5 Signs that Broadway is becoming more like Vegas.
I’ve been in New York for just shy of two decades now, and to say things have changed in the theater district is as obvious as saying Wicked is a big hit.
The transformation of Times Square into a Vegas Strip-like scene seems to have had an effect on what’s happening inside our theaters as well.
Here are 5 things I’ve noticed that indicate we’re getting Vegas-ized:
1. WHO IS THE HEADLINER?
We’re becoming increasingly dependent on the names in our shows, just like the casinos have depended on Wayne Newton and friends for years. In some cases (A Steady Rain, anyone?), Shakespeare has gotten a rewrite because now, “the star’s the thing.”
2. A TRIBUTE TO TRIBUTES.
When Love Never Dies canceled its Fall NYC opening, the show that took its place wasn’t a limited run play revival. Instead it was Rain, a Beatles tribute show that has been touring the nation. If it succeeds, expect more of this type of entertainment to be coming down the long and winding road.
3. BROKERS ARE NOT GOING BROKE.
In Vegas, the Brokers mean business. If you don’t have them on your side, you’re gonna get Bugsy Siegeled in no time. In NYC, they don’t wield that much power . . . yet. But as they continue to out-spend us on advertising, and continue to organize, we may find ourselves not wanting to sit with our backs to the door, if you know what I mean. My suggestion? We all have a sit-down.
4. PARDON ME, I DON’T SPEAK AMERICAN.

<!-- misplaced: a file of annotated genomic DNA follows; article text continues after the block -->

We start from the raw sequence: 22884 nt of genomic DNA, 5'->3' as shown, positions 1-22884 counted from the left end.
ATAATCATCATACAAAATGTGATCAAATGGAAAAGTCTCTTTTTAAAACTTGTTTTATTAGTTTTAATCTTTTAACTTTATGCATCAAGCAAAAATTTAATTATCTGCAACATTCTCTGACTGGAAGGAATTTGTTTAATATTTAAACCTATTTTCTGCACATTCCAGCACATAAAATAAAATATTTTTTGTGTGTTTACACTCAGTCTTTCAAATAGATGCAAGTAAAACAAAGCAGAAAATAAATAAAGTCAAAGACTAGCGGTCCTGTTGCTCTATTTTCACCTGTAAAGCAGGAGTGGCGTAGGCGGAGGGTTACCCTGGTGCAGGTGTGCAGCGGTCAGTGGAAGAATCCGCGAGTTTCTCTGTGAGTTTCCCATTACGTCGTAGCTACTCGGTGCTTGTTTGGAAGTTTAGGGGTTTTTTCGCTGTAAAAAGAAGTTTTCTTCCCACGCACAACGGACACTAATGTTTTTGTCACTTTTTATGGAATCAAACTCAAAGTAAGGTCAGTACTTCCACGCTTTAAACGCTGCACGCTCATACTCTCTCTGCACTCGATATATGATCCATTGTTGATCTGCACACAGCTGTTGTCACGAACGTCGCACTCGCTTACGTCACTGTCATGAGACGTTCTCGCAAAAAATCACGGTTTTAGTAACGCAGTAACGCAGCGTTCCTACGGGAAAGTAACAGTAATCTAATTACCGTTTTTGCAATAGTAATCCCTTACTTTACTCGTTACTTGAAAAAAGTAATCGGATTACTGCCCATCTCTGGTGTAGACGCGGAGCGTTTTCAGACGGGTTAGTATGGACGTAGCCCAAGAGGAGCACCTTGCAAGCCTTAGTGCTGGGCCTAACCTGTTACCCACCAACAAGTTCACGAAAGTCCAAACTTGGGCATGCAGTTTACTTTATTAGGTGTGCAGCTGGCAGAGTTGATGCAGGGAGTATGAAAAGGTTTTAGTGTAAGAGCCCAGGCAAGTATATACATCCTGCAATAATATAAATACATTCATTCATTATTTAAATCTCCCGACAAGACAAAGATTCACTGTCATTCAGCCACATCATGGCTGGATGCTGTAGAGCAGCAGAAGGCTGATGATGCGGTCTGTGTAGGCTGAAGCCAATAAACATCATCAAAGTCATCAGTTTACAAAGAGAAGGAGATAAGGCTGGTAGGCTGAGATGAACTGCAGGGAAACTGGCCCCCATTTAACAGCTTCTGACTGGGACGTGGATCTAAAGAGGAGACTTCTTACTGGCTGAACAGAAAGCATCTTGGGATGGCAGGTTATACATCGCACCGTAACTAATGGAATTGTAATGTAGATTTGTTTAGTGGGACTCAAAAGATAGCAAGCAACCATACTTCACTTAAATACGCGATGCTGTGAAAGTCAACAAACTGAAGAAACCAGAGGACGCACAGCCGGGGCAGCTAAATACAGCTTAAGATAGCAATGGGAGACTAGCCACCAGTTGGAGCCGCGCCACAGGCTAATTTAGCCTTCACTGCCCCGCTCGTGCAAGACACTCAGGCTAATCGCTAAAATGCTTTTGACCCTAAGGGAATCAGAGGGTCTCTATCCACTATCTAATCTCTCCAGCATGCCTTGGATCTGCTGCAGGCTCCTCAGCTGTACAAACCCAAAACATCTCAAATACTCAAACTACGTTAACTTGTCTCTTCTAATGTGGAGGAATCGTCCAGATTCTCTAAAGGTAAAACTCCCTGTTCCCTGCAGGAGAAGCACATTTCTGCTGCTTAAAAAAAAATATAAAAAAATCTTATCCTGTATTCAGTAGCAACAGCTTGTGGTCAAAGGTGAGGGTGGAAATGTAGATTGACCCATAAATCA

International audiences have been slowly increasing here in NYC, with the Broadway League reporting that 21% of our audience was from around the globe in 2008-2009. 21%! That means more than 1 in 5 people that see a show many not speak English as their first language! You’d have to be high on glue to not think that stat has an effect on what runs. If it increases, expect more and more non-verbal entertainment or spectacular events to take over our boards, like, oh, I don’t know, Spider-Man?
5. ADVANCE = DAY OF.
It used to be that our tourist audiences picked up a paper before they came into town and bought their tickets in advance. When my Mom bought my fam Phantom tickets we waited EIGHT months. And we sat in the 2nd row from the back. (Side note: when I went to see it a second time, I bought tickets from a broker because I wanted a great seat.) Our audiences are becoming more like Vegas audiences, and waiting until they get here to decide, causing most shows to have more availability, requiring more discounting, etc. So much of our marketing dollars now have to be spent on converting the customer when they get here, instead of before.
Will Broadway become the U.S’s second Strip? I doubt it. Great plays and great musicals will always have a place here, whereas I can’t imagine that The Pitmen Painters or Next to Normal will ever play The Mirage.
But we do have more in common with Vegas than ever before.
And you can place a big bet that this trend concerns me.